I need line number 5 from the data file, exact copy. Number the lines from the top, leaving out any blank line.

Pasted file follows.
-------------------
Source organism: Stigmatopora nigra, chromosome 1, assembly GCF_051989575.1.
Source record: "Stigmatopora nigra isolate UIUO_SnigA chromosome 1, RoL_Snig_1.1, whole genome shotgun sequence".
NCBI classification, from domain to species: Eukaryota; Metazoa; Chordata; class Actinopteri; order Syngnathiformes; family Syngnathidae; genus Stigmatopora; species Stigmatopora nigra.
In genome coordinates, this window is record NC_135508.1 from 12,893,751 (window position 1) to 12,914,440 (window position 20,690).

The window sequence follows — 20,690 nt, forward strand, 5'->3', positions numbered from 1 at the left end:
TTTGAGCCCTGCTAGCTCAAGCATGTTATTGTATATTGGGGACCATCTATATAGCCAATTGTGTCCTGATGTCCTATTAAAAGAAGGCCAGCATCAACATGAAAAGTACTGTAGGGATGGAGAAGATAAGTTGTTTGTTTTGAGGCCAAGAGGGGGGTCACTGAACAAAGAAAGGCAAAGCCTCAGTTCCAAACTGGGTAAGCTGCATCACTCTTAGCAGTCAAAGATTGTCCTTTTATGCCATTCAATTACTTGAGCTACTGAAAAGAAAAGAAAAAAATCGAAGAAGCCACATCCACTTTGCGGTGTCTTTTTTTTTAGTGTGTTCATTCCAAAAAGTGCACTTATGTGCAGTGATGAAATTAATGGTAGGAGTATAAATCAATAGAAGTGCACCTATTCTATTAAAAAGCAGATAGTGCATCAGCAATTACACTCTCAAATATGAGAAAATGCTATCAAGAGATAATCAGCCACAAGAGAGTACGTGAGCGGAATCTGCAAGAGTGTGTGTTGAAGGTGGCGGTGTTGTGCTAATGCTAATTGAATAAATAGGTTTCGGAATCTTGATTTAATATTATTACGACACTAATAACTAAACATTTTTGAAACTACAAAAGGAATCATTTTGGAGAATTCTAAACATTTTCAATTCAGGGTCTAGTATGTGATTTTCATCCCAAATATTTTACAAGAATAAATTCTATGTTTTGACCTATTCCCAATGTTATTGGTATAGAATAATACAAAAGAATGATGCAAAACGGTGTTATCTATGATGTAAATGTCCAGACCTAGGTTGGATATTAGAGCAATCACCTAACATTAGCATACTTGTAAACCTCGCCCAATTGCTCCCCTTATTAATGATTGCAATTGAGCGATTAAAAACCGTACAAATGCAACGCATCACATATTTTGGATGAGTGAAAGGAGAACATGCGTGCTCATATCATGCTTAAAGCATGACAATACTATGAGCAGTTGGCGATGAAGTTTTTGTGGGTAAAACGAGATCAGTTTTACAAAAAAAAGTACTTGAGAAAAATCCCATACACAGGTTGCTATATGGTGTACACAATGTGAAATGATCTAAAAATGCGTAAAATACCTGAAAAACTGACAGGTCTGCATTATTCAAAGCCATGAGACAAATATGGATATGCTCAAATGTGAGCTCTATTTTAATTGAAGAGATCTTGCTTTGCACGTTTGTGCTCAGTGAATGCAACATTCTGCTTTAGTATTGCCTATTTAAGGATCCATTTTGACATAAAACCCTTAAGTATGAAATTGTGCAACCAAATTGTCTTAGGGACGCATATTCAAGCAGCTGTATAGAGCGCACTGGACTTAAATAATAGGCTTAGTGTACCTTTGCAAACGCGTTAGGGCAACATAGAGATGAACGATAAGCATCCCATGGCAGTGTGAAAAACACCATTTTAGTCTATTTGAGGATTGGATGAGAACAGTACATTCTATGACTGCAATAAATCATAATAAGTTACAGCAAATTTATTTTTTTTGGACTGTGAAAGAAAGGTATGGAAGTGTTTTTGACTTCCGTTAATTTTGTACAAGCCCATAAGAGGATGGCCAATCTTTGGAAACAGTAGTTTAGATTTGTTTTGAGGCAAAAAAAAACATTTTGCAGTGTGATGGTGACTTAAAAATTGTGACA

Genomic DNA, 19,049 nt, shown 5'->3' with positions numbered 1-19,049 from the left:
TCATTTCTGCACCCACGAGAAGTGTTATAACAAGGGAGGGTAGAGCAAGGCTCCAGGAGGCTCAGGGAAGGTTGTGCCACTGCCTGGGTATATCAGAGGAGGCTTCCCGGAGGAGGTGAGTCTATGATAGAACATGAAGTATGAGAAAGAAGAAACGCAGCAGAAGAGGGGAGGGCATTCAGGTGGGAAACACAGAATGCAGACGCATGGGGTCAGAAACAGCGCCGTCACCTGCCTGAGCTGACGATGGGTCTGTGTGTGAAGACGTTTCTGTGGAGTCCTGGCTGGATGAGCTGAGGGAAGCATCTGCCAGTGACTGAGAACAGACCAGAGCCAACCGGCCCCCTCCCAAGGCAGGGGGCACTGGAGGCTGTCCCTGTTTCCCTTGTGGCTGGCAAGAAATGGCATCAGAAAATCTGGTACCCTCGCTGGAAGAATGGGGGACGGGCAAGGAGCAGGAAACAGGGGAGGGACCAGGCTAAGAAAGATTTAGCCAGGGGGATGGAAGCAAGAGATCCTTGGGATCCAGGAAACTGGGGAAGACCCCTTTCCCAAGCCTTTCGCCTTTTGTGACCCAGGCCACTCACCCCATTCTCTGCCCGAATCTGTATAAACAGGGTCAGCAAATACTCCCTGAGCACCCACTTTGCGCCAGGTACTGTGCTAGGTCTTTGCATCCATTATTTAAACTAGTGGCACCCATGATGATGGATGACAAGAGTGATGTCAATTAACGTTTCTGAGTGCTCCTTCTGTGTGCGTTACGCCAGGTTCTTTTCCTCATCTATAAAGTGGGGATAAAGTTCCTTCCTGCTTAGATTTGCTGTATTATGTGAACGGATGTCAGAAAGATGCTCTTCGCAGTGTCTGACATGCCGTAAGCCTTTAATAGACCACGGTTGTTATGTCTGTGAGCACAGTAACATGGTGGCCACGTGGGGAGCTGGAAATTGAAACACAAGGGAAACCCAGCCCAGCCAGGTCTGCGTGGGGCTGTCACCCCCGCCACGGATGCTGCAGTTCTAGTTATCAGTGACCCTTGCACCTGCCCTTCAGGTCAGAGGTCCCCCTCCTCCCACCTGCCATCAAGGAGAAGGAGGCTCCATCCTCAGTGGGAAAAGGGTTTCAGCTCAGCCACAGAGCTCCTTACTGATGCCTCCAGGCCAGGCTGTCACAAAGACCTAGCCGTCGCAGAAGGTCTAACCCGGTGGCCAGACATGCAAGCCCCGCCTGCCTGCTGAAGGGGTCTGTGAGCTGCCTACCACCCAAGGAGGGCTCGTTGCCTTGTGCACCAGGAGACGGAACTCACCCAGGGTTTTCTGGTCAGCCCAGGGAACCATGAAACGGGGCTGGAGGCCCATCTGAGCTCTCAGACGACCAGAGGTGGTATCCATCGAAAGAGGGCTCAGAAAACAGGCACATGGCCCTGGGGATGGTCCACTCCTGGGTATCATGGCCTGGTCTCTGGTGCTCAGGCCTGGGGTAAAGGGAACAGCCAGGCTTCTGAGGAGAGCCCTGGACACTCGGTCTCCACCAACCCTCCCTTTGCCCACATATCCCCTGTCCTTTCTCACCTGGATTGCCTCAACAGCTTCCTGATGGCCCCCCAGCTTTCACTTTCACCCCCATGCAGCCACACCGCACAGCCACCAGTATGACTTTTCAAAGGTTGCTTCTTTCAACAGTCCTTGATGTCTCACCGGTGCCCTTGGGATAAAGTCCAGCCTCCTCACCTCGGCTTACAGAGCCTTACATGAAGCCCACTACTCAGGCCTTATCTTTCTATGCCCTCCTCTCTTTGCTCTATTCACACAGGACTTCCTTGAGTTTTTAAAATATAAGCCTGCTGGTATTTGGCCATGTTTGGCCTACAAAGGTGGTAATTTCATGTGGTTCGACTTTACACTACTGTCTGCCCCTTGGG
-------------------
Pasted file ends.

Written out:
The window sequence follows — 20,690 nt, forward strand, 5'->3', positions numbered from 1 at the left end: